The Alumni belongs to a posh private club, and wants to host our next alumni event there. He messages me several times, and finally, one Monday, I drive into Seattle for a drink and a tour. As I arrive in the lobby, my phone rings.
The Drama Teacher at The Child’s school is calling. She’s supposed to be helping on the backstage crew at the school play, but got upset and stormed off. He doesn’t know where she is; he’s worried. Rehearsal has come to a halt as he searches for her.
The Alumni waits by the elevator bank as I call The Child, who answers, crying. A boy on the stage crew was teasing her; it was more than she could take, and even as she quit and left, he continued his attention, sending mocking texts.
Why didn’t you ask the Drama Teacher for help? I ask. You need to tell him what happened.
I don’t want to be That Kid, she says. I’m done. I’m in the after-school study hall. Come get me at six.
I can’t, I’m nowhere near the school. You have to go back to the theater, even if you just sit on the side.
I call the Drama Teacher back, and he thanks me and says he’ll go talk to her.
The Alumni and I head up to the top floor, where the club is, then order drinks and survey the spectacular views, picking out the Space Needle – tiny and lost at this height – while the decrepit bridges have become dazzling rivers of traffic set against the lightless lake. We wander through the lavish facilities, discussing what our fellow alumni might enjoy most.
At the self-serve wine-sampling station, my phone rings again, so I step in the hall to talk to The Child’s Drama Teacher. Again, the Alumni waits, patiently.
I explain that I can’t come get The Child, just at this moment – even if I left now, I wouldn’t be back in less than an hour. But more to the point, I say, how is this okay? That she is bullied off her favorite activity, but the bully stays on?
I’ve spoken to the other child, he says, and we’ll have a meeting with the school head tomorrow. I’ll email after the rehearsal. He hesitates, then offers: They say there’s no bullying at this school, but I’m not so sure.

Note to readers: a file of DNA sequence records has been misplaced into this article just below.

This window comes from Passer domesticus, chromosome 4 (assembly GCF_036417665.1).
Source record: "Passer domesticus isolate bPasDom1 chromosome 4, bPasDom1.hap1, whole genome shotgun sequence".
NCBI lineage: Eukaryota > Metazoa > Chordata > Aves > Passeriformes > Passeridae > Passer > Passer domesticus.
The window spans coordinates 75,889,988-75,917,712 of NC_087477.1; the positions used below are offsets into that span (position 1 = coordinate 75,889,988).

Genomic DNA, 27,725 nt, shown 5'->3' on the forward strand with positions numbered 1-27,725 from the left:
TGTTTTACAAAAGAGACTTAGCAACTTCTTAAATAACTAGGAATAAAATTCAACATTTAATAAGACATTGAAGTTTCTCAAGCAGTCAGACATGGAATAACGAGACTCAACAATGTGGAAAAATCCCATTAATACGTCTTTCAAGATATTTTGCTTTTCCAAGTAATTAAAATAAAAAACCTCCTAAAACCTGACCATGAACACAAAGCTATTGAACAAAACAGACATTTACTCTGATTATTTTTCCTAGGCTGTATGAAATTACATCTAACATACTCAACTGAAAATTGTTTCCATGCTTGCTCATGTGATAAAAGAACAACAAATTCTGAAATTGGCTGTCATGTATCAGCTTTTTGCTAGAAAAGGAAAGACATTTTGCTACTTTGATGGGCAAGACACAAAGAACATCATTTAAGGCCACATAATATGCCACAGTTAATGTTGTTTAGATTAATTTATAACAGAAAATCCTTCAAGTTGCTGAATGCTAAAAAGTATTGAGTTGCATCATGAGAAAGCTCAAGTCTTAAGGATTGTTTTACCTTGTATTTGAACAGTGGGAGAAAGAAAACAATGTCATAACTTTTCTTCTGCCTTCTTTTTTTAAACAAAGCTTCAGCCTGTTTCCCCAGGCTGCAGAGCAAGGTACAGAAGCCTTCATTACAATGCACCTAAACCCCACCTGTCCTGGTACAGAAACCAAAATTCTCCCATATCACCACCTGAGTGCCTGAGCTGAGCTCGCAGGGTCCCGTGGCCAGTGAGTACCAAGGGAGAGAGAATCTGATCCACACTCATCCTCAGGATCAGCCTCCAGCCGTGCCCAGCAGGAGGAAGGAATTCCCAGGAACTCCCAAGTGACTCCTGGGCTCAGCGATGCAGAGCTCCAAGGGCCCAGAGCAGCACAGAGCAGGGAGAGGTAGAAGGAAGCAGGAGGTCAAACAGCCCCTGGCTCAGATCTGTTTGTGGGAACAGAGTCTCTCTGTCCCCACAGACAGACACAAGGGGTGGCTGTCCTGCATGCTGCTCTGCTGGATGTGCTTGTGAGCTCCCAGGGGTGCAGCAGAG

He assures me there’s no problem with The Child just hanging out in the theater until the time I originally planned to pick her up; he’ll go get her so there’s no more confusion.
I head back to The Alumni and my drink, and as we resume our tour, he is more relaxed than I remember; I find myself laughing as he shows me every detail of the facility, including the ladies room. He doesn’t go in, but tells me what I must look at when I do.
I’m having fun.
A text arrives: The Drama Teacher, apologizing for worrying me, letting me know where The Child is. He’s happy to discuss things with me further, if I want to.
The tour is complete, so The Alumni and I look for the manager, but can’t find him, can’t actually schedule an event. The Alumni has idea: It’s a little out of the way, but he knows where we can get real New York pizza.
It’s worth the drive, he says, and since he promises to deliver me back in time to pick up The Child, I agree that New York pizza is a fine idea.
We hop in his car, a different, newer Audi than I remember seeing last summer, so I ask about it, and by the time we’re in West Seattle, I know every detail about the car’s engine and features, how he knows the guy who sold it to him, and why the guy was selling it. He leaves nothing out, carefully reciting the particulars as the Audi hurtles up the freeway, weaves through slower-moving traffic, and finally stops abruptly on a street where young men loiter outside a porn store with papered-over windows.
He parks, then points to the rebellious-looking pizza joint next door to the porn store. That’s it. Just like home.
Texts arrive from The Child: When can you pick me up? Are you almost here? The Alumni orders a beer for himself and a large pie for us to share; I perform quick mental calculations of how little time we have to eat before I really, truly, have to go, and reply to The Child’s texts, whose frequency increase in direct proportion to her exhaustion and boredom.
We have arrived just at the time I calculate we need to leave, if we drive back at any speed up to and including the speed limit, but The Alumni has done his own calculation, and it leaves him sufficient time to sip his beer. The pizza doesn’t arrive quickly, though, so he finally concedes defeat and asks for it in a to-go box, and while we wait, we admire the photo booth and Donkey Kong machines, both of which require actual quarters to operate. Neither of us carries cash.
When the pizza arrives, we leave, each taking a slice for the road, but with the first bite, my journey is complete: I am 16, eating a folded slice on the street amidst crackheads and cross-dressers, trying to drip the oil on the sidewalk instead of my clothes, on my way to somewhere else. I want to savor it all; I don’t have time.
Back at my car, he insists I take the box – an entire pizza, less two slices. The Child will be hungry, he says, and I bet she’s never had Real New York Pizza.
She pronounces it The Best Pizza I Ever Ate as she eats it in the passenger seat of my car, after I pick her up just a few minutes late.
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